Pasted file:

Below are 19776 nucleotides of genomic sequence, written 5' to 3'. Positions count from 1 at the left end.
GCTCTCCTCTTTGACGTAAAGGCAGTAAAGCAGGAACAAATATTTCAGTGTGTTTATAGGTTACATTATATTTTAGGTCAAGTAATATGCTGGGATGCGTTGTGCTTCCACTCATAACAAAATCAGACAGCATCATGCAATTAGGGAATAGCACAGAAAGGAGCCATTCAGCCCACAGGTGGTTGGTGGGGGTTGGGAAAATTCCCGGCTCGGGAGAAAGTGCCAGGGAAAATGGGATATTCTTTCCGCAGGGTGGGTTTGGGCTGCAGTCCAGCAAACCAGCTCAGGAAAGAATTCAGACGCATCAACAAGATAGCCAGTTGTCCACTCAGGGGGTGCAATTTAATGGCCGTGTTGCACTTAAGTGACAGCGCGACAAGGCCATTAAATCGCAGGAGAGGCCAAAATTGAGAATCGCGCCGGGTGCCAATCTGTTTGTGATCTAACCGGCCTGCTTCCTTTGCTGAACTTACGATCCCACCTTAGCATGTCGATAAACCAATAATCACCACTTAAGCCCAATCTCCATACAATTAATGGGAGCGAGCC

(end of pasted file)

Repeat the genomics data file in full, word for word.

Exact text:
Below are 19776 nucleotides of genomic sequence, written 5' to 3'. Positions count from 1 at the left end.
GCTCTCCTCTTTGACGTAAAGGCAGTAAAGCAGGAACAAATATTTCAGTGTGTTTATAGGTTACATTATATTTTAGGTCAAGTAATATGCTGGGATGCGTTGTGCTTCCACTCATAACAAAATCAGACAGCATCATGCAATTAGGGAATAGCACAGAAAGGAGCCATTCAGCCCACAGGTGGTTGGTGGGGGTTGGGAAAATTCCCGGCTCGGGAGAAAGTGCCAGGGAAAATGGGATATTCTTTCCGCAGGGTGGGTTTGGGCTGCAGTCCAGCAAACCAGCTCAGGAAAGAATTCAGACGCATCAACAAGATAGCCAGTTGTCCACTCAGGGGGTGCAATTTAATGGCCGTGTTGCACTTAAGTGACAGCGCGACAAGGCCATTAAATCGCAGGAGAGGCCAAAATTGAGAATCGCGCCGGGTGCCAATCTGTTTGTGATCTAACCGGCCTGCTTCCTTTGCTGAACTTACGATCCCACCTTAGCATGTCGATAAACCAATAATCACCACTTAAGCCCAATCTCCATACAATTAATGGGAGCGAGCC